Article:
The findings of the ‘Combet report’—the independent advice to the Andrews government on emissions cuts—have been tabled in Parliament. The report has kicked off the decision-making process about Victoria's first interim Emissions Reduction Targets.
Victoria has a legislated target of zero-net emissions by 2050. The government has until 31 March 2020 to set targets for the years 2025 and 2030.
While the Combet Report recommends ‘flexible’ targets of 32-39 percent below 2005 levels by 2025 and 45-60 percent below 2005 levels in 2030, the real test is whether the government will commit to science-based targets that help keep global warming below 1.5°C.
Here are 10 reasons why we should fight for science-based targets that are both bold and ambitious...
1. Climate change is a local problem
We all know climate change is a global problem. Some of Australia’s closest neighbours in the Pacific Islands are already feeling the effects of climate change - as many as five islands have been swallowed by rising sea levels.
But the effects of climate change can most definitely be seen at a local level. They are already being felt locally here in Victoria. Inverloch, for example, has already seen sea level rises. Resident citizen scientist Aileen Vening has documented a whopping 40 metres of erosion since 2012.
The wonderful folks at the Bass Coast Climate Action Network are continuing to document climate effects, like extreme weather events and storm surges. Act on Climate are currently working to compile the frontline effects of climate change being experienced by communities around Victoria. If you have any experiences of climate effects in your local area, or know of anyone who does, we'd love to hear from you! Share your story here.
The Victorian government has the opportunity to help mitigate further climate effects in Victoria and around the world. Reducing emissions is the best way to reduce further sea level rises.
2. Act as a climate leader in Australia
Victoria is a big emitter. We produce over double the carbon emissions per capita (18.4 tons) than the whole country of Belgium (8.3 tons), even though our population is almost half its size!
Victoria may be a big emitter, but that means if we get serious about climate action, we can have a big impact. Reducing our carbon footprint would take a mammoth amount of carbon out of the atmosphere!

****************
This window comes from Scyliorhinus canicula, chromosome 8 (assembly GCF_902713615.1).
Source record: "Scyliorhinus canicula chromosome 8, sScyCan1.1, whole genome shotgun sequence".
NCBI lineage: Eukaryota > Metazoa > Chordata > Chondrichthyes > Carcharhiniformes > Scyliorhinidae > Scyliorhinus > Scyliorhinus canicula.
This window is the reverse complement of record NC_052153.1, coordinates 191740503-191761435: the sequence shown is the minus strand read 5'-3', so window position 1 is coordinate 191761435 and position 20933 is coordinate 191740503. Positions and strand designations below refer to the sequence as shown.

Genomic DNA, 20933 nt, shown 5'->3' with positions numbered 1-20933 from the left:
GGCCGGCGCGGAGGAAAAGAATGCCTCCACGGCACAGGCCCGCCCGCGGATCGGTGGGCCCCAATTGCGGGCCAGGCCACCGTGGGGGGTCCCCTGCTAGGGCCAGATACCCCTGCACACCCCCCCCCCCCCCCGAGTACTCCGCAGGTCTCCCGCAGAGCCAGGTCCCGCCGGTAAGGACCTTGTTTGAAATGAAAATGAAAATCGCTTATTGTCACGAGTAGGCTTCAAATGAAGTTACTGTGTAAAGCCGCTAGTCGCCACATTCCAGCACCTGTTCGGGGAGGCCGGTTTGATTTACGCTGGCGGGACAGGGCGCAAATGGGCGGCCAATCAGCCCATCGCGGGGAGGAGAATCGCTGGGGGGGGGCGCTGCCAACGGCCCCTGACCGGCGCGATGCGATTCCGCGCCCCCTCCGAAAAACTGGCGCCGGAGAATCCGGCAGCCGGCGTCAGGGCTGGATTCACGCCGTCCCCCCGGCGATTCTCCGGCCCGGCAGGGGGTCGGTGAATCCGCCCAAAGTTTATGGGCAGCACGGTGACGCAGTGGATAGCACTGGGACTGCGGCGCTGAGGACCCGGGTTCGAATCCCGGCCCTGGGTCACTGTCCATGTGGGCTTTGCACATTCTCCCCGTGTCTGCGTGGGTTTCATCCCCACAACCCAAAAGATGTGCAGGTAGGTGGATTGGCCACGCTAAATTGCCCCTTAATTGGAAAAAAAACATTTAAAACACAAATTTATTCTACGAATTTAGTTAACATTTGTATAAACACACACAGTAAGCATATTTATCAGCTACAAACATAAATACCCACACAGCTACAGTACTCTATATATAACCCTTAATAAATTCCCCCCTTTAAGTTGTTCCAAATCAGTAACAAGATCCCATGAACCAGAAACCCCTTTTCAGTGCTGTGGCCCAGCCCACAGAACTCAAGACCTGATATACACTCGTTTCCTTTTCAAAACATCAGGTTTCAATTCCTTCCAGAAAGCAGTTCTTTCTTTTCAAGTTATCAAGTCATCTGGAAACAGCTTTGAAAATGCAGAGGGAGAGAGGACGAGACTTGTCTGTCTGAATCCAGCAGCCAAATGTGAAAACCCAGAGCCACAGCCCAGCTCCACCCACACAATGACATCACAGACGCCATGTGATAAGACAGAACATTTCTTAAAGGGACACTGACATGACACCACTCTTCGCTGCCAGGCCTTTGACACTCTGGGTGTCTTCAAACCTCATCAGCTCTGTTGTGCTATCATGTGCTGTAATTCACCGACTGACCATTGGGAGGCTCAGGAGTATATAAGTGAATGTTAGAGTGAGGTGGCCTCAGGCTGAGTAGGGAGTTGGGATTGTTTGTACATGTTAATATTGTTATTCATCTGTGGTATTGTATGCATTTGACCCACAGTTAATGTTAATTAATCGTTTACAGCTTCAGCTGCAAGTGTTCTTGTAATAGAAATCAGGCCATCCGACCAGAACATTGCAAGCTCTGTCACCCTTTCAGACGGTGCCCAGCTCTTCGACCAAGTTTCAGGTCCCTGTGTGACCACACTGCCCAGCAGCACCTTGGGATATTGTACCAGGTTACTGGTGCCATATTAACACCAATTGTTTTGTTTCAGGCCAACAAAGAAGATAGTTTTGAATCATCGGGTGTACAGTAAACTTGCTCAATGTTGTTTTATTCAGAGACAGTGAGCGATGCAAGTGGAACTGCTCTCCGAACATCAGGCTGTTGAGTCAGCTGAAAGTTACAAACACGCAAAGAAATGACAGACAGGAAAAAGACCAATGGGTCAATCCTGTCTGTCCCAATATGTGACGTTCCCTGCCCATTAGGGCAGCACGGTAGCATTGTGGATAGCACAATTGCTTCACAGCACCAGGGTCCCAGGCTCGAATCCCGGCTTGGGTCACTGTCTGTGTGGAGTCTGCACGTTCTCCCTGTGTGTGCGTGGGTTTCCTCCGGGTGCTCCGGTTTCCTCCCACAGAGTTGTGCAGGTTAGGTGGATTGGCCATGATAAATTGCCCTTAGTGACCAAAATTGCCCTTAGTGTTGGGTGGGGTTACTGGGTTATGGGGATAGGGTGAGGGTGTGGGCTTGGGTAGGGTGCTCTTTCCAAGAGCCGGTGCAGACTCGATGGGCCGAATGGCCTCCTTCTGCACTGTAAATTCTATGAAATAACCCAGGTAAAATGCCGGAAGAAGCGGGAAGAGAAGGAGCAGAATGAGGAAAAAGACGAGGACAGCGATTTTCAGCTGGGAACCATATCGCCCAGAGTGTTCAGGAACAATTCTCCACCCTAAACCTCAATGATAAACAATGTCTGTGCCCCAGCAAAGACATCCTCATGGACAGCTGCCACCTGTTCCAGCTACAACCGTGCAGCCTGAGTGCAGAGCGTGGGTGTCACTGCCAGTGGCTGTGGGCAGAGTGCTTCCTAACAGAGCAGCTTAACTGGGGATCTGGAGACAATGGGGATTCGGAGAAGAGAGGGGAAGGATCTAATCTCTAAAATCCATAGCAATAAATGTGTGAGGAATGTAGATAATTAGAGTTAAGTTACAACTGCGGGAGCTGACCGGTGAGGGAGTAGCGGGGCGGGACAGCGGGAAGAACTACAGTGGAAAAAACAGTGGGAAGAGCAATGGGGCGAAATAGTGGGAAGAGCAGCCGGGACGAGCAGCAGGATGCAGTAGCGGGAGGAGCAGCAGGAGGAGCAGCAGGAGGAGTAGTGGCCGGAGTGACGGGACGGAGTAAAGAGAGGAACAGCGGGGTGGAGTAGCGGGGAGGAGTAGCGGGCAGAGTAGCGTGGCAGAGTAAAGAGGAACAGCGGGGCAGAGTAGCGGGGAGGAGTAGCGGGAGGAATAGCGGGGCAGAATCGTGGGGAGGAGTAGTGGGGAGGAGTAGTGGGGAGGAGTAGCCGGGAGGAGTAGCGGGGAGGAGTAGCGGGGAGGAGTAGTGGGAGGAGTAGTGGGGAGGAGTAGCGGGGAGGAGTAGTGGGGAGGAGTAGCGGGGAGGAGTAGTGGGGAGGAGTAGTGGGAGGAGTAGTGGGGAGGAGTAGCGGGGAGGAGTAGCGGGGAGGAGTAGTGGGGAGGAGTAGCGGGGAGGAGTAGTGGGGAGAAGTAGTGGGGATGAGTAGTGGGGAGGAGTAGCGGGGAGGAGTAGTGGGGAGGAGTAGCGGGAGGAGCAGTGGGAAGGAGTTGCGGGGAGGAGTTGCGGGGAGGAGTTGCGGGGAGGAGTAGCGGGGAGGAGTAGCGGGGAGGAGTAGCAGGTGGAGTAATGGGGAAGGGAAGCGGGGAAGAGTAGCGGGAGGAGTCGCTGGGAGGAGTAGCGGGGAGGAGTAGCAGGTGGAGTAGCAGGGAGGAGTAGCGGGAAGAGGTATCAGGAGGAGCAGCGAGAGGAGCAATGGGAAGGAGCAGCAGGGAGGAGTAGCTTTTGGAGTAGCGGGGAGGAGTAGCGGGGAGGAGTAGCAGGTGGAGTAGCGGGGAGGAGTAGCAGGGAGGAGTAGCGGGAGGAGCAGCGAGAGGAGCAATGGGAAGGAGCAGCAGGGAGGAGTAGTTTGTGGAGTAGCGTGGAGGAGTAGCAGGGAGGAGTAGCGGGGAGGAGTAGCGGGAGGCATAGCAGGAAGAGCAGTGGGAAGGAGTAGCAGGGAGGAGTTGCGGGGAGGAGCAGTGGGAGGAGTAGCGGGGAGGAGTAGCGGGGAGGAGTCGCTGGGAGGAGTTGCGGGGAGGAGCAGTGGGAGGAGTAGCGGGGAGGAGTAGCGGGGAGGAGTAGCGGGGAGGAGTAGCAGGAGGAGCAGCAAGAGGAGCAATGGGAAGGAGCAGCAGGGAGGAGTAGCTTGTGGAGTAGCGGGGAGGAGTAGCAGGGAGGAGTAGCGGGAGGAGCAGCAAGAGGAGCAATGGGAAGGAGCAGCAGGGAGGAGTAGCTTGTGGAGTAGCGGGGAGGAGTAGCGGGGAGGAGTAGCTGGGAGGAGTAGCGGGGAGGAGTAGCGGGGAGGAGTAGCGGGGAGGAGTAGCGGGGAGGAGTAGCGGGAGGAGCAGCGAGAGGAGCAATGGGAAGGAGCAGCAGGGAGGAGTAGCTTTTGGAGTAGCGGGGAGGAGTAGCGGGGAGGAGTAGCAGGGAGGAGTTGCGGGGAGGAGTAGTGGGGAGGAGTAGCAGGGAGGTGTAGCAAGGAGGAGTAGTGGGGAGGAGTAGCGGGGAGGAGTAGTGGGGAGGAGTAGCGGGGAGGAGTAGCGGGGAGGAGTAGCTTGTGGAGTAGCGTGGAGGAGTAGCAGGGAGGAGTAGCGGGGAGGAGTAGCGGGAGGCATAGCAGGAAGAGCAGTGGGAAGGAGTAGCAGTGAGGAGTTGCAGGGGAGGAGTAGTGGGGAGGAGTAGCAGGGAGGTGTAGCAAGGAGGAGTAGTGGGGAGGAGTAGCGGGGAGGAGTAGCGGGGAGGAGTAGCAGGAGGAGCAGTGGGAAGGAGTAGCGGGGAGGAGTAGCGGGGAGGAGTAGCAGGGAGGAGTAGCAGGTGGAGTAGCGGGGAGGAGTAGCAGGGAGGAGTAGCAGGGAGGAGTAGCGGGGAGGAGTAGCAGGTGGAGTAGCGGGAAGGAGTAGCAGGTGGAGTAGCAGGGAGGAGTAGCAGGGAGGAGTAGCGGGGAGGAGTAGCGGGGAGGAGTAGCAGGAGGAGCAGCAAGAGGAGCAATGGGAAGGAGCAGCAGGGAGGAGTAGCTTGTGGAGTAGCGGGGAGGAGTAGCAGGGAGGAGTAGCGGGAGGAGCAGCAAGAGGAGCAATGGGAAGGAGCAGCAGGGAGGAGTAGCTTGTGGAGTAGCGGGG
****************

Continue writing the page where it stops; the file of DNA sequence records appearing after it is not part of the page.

While national climate policy is crucial, state and territory governments can make a real difference when they take a leading role in reducing emissions. At the same time, Victoria can act as a climate leader beyond the state’s boundaries. We can encourage other states and, especially, national climate action.
Having ambitious emission reduction targets demonstrates to the federal government that Australians are not willing to accept climate inaction.
3. Make sure we’re on track to Paris
Most of us are familiar with the ‘2 degrees’ warning for climate change. But the IPCC and scientists now agree that 1.5°C degrees above pre-industrial levels is the uppermost limit before we reach ecological catastrophe.
The Paris Agreement notes that global action should aim to keep climate warming to below the 1.5°C degree threshold. Australia agreed to play its part and to reduce its emissions by
26 to 28 percent on 2005 levels by the year 2030. Unfortunately, in order to keep warming to below even 2 degrees above pre-industrial temperatures, 26 to 28 percent reductions doesn’t achieve this aim.
The Federal Coalition has a poor track record on climate action. It's efforts are woefully inadequate even to meet the meagre Paris target.
In order to meet our obligations, the federal government is using an accounting trick. So, rather than actually committing to CO2 reductions, they are looking to use “carryover credits” from the Kyoto period—credits that accrued because Australia managed to wrangle and increase in emissions for itself for that period!